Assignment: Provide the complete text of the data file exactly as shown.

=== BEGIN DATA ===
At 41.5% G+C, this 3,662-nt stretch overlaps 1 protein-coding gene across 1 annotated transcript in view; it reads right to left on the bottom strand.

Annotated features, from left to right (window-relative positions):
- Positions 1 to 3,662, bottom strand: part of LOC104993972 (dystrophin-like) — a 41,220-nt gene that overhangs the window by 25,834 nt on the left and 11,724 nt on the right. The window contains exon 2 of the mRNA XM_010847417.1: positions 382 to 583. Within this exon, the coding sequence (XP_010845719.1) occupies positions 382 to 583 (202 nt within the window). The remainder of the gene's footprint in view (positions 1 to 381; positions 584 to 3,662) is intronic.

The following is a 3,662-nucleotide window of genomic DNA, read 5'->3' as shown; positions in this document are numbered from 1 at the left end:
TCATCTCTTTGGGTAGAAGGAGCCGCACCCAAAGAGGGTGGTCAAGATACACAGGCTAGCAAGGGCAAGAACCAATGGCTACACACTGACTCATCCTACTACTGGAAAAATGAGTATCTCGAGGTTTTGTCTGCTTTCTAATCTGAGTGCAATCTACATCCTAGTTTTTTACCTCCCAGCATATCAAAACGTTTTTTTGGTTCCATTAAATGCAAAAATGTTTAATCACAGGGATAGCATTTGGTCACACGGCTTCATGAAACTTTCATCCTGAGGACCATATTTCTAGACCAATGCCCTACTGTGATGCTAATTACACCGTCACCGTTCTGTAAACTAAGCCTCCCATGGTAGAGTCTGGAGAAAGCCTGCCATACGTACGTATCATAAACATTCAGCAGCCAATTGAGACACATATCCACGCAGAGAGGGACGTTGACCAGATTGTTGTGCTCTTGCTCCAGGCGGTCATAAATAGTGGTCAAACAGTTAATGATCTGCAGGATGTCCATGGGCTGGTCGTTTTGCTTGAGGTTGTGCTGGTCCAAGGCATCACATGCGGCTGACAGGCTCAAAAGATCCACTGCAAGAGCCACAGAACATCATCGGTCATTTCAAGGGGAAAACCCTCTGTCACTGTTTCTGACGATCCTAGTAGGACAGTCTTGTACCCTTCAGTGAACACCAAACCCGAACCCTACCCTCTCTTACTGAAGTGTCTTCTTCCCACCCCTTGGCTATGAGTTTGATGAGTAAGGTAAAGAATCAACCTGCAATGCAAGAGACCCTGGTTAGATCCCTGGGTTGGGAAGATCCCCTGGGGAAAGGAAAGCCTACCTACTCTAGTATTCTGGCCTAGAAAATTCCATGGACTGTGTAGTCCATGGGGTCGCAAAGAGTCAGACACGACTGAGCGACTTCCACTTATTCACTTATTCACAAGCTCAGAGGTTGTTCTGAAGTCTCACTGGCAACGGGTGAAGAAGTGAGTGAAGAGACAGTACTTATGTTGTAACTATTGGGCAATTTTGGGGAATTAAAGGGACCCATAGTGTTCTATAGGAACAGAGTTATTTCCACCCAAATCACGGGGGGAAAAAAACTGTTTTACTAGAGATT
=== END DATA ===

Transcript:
At 41.5% G+C, this 3,662-nt stretch overlaps 1 protein-coding gene across 1 annotated transcript in view; it reads right to left on the bottom strand.

Annotated features, from left to right (window-relative positions):
- Positions 1 to 3,662, bottom strand: part of LOC104993972 (dystrophin-like) — a 41,220-nt gene that overhangs the window by 25,834 nt on the left and 11,724 nt on the right. The window contains exon 2 of the mRNA XM_010847417.1: positions 382 to 583. Within this exon, the coding sequence (XP_010845719.1) occupies positions 382 to 583 (202 nt within the window). The remainder of the gene's footprint in view (positions 1 to 381; positions 584 to 3,662) is intronic.

The following is a 3,662-nucleotide window of genomic DNA, read 5'->3' as shown; positions in this document are numbered from 1 at the left end:
TCATCTCTTTGGGTAGAAGGAGCCGCACCCAAAGAGGGTGGTCAAGATACACAGGCTAGCAAGGGCAAGAACCAATGGCTACACACTGACTCATCCTACTACTGGAAAAATGAGTATCTCGAGGTTTTGTCTGCTTTCTAATCTGAGTGCAATCTACATCCTAGTTTTTTACCTCCCAGCATATCAAAACGTTTTTTTGGTTCCATTAAATGCAAAAATGTTTAATCACAGGGATAGCATTTGGTCACACGGCTTCATGAAACTTTCATCCTGAGGACCATATTTCTAGACCAATGCCCTACTGTGATGCTAATTACACCGTCACCGTTCTGTAAACTAAGCCTCCCATGGTAGAGTCTGGAGAAAGCCTGCCATACGTACGTATCATAAACATTCAGCAGCCAATTGAGACACATATCCACGCAGAGAGGGACGTTGACCAGATTGTTGTGCTCTTGCTCCAGGCGGTCATAAATAGTGGTCAAACAGTTAATGATCTGCAGGATGTCCATGGGCTGGTCGTTTTGCTTGAGGTTGTGCTGGTCCAAGGCATCACATGCGGCTGACAGGCTCAAAAGATCCACTGCAAGAGCCACAGAACATCATCGGTCATTTCAAGGGGAAAACCCTCTGTCACTGTTTCTGACGATCCTAGTAGGACAGTCTTGTACCCTTCAGTGAACACCAAACCCGAACCCTACCCTCTCTTACTGAAGTGTCTTCTTCCCACCCCTTGGCTATGAGTTTGATGAGTAAGGTAAAGAATCAACCTGCAATGCAAGAGACCCTGGTTAGATCCCTGGGTTGGGAAGATCCCCTGGGGAAAGGAAAGCCTACCTACTCTAGTATTCTGGCCTAGAAAATTCCATGGACTGTGTAGTCCATGGGGTCGCAAAGAGTCAGACACGACTGAGCGACTTCCACTTATTCACTTATTCACAAGCTCAGAGGTTGTTCTGAAGTCTCACTGGCAACGGGTGAAGAAGTGAGTGAAGAGACAGTACTTATGTTGTAACTATTGGGCAATTTTGGGGAATTAAAGGGACCCATAGTGTTCTATAGGAACAGAGTTATTTCCACCCAAATCACGGGGGGAAAAAAACTGTTTTACTAGAGATT